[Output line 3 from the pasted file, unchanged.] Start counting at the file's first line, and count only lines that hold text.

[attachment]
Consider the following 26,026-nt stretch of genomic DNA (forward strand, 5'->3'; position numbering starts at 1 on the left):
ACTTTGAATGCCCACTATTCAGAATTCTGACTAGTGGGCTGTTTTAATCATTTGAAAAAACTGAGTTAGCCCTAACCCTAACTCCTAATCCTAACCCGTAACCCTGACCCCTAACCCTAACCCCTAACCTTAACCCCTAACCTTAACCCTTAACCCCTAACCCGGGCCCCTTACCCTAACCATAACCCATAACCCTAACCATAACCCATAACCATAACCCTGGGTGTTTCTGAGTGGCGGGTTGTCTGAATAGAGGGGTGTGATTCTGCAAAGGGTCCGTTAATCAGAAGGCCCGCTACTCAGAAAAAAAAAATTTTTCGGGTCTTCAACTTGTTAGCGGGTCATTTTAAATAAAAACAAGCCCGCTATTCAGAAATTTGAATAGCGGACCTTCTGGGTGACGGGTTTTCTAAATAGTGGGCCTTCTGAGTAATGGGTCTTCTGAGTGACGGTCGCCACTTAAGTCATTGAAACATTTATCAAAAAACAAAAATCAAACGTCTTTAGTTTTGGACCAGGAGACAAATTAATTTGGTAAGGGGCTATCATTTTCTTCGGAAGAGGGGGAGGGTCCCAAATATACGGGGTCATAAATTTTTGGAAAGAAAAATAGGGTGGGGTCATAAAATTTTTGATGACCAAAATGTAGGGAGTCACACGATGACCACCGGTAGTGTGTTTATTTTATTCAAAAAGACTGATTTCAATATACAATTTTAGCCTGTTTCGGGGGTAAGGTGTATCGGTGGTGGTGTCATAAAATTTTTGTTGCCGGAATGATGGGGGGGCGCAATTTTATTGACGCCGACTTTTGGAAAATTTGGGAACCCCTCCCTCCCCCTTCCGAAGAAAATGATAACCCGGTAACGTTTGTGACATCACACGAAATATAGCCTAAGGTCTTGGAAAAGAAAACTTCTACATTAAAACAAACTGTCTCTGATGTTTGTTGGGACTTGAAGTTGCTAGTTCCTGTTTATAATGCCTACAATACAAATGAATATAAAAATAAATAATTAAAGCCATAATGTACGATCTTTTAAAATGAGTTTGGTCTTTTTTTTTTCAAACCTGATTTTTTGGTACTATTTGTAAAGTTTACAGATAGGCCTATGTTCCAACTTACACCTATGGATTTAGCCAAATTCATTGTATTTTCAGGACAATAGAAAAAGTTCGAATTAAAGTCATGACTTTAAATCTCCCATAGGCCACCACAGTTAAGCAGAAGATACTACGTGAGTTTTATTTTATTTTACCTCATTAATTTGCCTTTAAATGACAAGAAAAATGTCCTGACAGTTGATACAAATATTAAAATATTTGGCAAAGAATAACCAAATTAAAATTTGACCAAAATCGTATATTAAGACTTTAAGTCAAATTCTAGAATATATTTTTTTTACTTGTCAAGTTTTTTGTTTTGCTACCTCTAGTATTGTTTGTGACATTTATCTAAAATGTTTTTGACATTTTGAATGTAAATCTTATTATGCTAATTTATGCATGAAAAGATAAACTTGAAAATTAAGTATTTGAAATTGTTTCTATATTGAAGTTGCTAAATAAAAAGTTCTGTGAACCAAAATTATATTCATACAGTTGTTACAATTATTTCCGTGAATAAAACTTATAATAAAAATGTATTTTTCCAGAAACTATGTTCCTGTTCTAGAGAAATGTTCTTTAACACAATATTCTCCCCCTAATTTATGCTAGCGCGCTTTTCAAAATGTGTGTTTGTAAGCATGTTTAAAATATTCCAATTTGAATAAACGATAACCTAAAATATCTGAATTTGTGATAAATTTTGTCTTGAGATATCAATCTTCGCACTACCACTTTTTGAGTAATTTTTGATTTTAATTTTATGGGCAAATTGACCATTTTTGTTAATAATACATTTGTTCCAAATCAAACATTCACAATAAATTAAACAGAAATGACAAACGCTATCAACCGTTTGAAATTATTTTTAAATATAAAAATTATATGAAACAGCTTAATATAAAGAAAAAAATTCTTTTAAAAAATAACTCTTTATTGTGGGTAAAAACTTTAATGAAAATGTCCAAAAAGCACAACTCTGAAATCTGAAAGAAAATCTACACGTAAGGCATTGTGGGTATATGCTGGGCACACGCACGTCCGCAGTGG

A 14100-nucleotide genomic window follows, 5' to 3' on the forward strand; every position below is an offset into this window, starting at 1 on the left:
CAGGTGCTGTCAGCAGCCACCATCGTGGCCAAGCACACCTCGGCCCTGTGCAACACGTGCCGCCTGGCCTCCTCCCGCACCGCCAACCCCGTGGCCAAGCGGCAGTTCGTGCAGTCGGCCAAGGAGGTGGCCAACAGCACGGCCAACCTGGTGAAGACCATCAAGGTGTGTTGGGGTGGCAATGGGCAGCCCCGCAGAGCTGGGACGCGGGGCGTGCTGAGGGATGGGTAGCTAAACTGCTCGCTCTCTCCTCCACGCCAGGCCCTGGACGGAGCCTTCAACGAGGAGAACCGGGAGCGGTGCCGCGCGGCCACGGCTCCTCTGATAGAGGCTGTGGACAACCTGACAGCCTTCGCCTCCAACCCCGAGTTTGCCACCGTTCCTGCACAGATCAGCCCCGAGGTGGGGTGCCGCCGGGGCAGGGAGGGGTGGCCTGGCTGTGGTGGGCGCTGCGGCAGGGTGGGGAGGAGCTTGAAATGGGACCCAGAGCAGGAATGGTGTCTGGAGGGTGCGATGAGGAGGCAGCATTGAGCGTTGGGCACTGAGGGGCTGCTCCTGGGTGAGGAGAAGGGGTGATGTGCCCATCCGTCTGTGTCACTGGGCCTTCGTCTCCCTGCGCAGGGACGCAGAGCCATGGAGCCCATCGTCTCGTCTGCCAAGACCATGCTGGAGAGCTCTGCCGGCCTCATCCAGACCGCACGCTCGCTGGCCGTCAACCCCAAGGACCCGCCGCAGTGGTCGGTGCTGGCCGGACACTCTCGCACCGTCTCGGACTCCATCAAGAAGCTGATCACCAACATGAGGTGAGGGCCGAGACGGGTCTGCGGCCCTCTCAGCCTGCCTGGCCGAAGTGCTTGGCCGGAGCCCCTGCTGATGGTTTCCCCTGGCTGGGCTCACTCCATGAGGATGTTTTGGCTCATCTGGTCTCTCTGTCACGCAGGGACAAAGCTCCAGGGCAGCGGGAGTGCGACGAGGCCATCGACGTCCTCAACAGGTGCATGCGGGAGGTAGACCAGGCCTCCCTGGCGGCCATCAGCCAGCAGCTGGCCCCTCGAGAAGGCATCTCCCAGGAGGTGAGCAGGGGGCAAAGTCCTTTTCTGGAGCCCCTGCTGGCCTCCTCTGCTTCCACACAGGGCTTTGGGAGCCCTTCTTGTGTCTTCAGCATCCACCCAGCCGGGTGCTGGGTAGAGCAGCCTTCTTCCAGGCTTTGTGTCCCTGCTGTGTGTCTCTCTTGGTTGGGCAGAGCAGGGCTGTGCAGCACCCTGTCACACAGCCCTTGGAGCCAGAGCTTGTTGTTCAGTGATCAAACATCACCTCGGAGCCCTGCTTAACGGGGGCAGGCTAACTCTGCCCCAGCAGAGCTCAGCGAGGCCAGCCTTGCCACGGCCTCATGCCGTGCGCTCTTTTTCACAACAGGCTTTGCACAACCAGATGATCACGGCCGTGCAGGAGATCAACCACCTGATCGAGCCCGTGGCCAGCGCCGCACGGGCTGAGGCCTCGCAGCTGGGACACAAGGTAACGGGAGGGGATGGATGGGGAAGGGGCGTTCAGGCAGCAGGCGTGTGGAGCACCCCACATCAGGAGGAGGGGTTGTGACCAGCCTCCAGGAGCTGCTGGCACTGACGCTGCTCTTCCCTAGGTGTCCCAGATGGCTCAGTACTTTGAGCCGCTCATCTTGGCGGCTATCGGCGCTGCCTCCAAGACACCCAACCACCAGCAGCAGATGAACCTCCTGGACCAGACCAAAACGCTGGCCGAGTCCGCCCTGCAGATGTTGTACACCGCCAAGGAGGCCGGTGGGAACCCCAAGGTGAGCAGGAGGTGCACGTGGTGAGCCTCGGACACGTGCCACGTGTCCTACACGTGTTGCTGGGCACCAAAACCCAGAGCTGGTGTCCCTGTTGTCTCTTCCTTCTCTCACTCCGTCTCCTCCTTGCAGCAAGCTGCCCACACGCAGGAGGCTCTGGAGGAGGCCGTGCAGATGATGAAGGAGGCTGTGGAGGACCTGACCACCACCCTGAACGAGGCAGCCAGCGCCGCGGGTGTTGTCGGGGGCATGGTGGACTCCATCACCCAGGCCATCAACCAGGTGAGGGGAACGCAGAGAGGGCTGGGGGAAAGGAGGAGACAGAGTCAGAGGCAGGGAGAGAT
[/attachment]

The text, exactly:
A 14100-nucleotide genomic window follows, 5' to 3' on the forward strand; every position below is an offset into this window, starting at 1 on the left: